Amazon DynamoDB For The .NET Developer

This blog post is a collection of other posts that covers various aspects of Amazon DynamoDB and other services you can integrate with when building serverless applications.

Rahul Pulikkot Nath
Rahul Pulikkot Nath

Table of Contents

This article is sponsored by AWS and is part of my AWS Series.

DynamoDB is a cloud-hosted NoSQL database provided by Amazon Web Services (AWS). DynamoDB provides reliable performance, a managed experience, and a convenient API access to interact with it.

This blog post is a collection of other posts that covers various aspects of Amazon DynamoDB and other services you can integrate with when building serverless applications.

Getting Started With Amazon DynamoDB

If you are completely new to AWS DynamoDB and just getting started, check out my getting started article below.

AWS DynamoDB For The .NET Developer: How To Easily Get Started
Learn how to get started with AWS DynamoDB with .NET Core by updating the default ASP NET Web API template to use DynamoDB as it’s data store. We will learn to do basic Creat, Read, Update and Delete operations from the API.

It covers an introduction to DynamoDB, an understanding of how to create tables, and doing basic Create Read, Update, and Delete (CRUD) operations from the .NET application using the DynamoDB SDK.

Running DynamoDB on Your Dev Machine

DynamoDB Local is available as a download that is useful for developing and test applications without accessing the DynamoDB Web Service. The database is self-contained and runs on your computer.

How to Run and Access DynamoDB Local For Easy Development and Testing
Learn how to set up and run DynamoDB database on your local development machine. We’ll see how to connect using AWS CLI, from .NET application and using GUI tools like Dynobase and NoSQL Workbench.

Check out the above article, where I walk through in detail how to set up a local instance of DynamoDB, access it from applications, and the different modes it supports. I also cover the various GUI tools that can interact with the locally installed database instance.

Retrieving Data From DynamoDB

To retrieve data from DynamoDB, you have multiple querying options.

The Query operation is ideal for retrieving items that match specific criteria using partition and sort key values. Another option is the Scan operation, which filters results based on conditions but can be costly and impact performance for large tables.

As a rule of thumb, when querying data, you can consider that each record that you retrieve from the database has a direct cost attached to it. Limiting the items you retrieve has a direct impact on saving cost and also performance. Pagination helps with breaking down the items into smaller groups and loading them as required.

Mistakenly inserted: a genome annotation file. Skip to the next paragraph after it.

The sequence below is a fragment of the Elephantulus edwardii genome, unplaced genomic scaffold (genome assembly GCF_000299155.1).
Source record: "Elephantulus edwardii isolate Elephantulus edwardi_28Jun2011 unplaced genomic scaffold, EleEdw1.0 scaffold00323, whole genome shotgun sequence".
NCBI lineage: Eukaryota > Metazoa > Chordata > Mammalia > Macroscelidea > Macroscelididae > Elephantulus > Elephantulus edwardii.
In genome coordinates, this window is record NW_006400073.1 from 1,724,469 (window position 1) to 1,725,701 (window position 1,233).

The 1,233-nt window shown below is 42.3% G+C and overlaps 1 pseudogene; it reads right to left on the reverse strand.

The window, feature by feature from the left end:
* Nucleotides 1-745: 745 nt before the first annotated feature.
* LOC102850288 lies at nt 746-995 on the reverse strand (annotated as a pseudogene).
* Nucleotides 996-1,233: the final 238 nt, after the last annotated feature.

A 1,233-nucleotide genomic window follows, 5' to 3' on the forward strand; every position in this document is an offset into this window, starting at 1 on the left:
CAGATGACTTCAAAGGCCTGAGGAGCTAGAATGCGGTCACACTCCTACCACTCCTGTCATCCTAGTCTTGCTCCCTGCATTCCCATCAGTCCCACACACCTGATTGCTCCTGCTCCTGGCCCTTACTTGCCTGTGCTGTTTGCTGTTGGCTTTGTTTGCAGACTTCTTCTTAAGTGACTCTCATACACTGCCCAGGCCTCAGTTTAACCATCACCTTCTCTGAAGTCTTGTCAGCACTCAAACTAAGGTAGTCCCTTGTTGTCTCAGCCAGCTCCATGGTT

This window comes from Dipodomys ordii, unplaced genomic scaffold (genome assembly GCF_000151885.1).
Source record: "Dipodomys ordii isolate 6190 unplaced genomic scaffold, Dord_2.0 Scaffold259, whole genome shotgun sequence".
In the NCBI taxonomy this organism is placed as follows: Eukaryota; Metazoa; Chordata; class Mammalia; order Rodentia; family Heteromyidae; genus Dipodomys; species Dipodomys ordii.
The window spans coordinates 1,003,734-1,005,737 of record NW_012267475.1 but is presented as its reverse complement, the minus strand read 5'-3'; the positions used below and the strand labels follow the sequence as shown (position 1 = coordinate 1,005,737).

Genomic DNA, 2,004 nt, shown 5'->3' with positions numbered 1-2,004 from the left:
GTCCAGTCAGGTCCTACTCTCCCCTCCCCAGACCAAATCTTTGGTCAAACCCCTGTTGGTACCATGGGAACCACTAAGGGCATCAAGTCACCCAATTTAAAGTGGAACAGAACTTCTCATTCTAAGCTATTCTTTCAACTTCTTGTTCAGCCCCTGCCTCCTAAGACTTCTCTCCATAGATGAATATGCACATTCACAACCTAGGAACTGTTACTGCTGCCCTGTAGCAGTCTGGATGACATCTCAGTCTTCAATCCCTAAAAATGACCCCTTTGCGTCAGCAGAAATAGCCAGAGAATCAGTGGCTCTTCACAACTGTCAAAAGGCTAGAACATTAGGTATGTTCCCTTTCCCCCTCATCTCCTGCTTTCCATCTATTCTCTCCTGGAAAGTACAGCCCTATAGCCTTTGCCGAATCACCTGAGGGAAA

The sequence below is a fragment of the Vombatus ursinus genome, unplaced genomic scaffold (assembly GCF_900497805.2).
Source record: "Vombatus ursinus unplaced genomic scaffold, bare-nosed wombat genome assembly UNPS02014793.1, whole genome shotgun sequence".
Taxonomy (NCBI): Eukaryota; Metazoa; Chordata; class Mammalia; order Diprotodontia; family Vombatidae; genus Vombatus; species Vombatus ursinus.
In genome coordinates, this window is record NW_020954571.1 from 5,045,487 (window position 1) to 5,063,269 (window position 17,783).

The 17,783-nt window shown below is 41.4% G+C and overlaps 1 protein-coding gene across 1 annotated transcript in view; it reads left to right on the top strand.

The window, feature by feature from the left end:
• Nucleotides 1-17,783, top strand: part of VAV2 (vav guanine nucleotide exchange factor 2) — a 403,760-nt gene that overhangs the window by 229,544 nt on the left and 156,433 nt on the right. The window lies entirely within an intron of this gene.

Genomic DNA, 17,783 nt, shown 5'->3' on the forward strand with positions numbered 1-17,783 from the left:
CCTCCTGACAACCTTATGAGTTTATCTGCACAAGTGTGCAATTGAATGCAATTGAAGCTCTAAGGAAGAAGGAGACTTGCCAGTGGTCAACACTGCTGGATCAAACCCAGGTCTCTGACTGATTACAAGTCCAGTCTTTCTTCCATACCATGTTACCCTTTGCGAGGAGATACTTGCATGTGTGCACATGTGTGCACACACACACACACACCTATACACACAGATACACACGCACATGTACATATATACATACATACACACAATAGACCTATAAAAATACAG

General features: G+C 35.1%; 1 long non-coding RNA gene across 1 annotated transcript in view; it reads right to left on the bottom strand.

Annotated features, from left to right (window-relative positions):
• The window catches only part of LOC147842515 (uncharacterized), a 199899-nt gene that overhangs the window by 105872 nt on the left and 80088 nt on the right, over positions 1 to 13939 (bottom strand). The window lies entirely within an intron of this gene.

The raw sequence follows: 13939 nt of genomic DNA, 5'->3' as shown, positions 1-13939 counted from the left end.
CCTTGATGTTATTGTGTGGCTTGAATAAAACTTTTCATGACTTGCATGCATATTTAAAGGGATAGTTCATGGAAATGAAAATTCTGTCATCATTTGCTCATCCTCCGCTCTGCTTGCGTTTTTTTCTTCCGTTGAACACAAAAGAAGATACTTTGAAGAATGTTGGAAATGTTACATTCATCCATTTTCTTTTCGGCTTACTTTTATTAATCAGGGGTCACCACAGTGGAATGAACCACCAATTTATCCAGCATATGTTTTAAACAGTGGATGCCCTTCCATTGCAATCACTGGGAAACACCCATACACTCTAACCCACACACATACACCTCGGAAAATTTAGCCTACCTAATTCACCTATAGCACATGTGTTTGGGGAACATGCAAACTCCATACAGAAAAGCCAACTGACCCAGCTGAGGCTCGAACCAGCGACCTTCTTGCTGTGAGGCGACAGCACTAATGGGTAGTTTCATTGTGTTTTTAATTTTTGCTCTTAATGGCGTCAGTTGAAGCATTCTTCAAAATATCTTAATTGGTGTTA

To learn more about different ways you can query DynamoDB and how to paginate data in your requests, check out the posts below.

Improving Query Performance Using Indexes in DynamoDB

Amazon DynamoDB provides fast access to items in a table by specifying primary key values.

However, applications often require accessing data using alternate keys as well. In these cases, defining a second set of keys, a Secondary Index, is advantageous and beneficial to enable data access.

Writing Data To DynamoDB

DynamoDB provides two primary methods to write/modify data in a table: PutItem and UpdateItem. These are part of the Low-Level API IAmazonDynamoDB. The High-Level API, IDynamoDBContext wraps the two methods into a single SaveAsync method.

By default, when using the .NET DynamoDB SDK, it serializes .NET classes, with a default constructor, as JSON objects. However, you can customize the data written into DynamoDB using Custom Converters.

When writing data to DynamoDB, it is essential to ensure data consistency when multiple users or applications access the same data simultaneously. Check out the below articles to explore the different ways you can ensure data consistency when writing to DynamoDB.

DynamoDB and AWS Lambda

DynamoDB Triggers allow you to automatically invoke a Lambda function in response to specific actions on a DynamoDB table, such as item updates, inserts, or deletions.

DynamoDB Triggers enable you to build powerful and scalable applications that can automatically respond to changes in your DynamoDB tables without the need for any polling or manual intervention.

Check out the below articles to understand more about DynamoDB and AWS Lambda Triggers.

I hope this helps you get a good understanding of Amazon DynamoDB, and how to read/write to tables and integrate it with other AWS Services from your .NET application.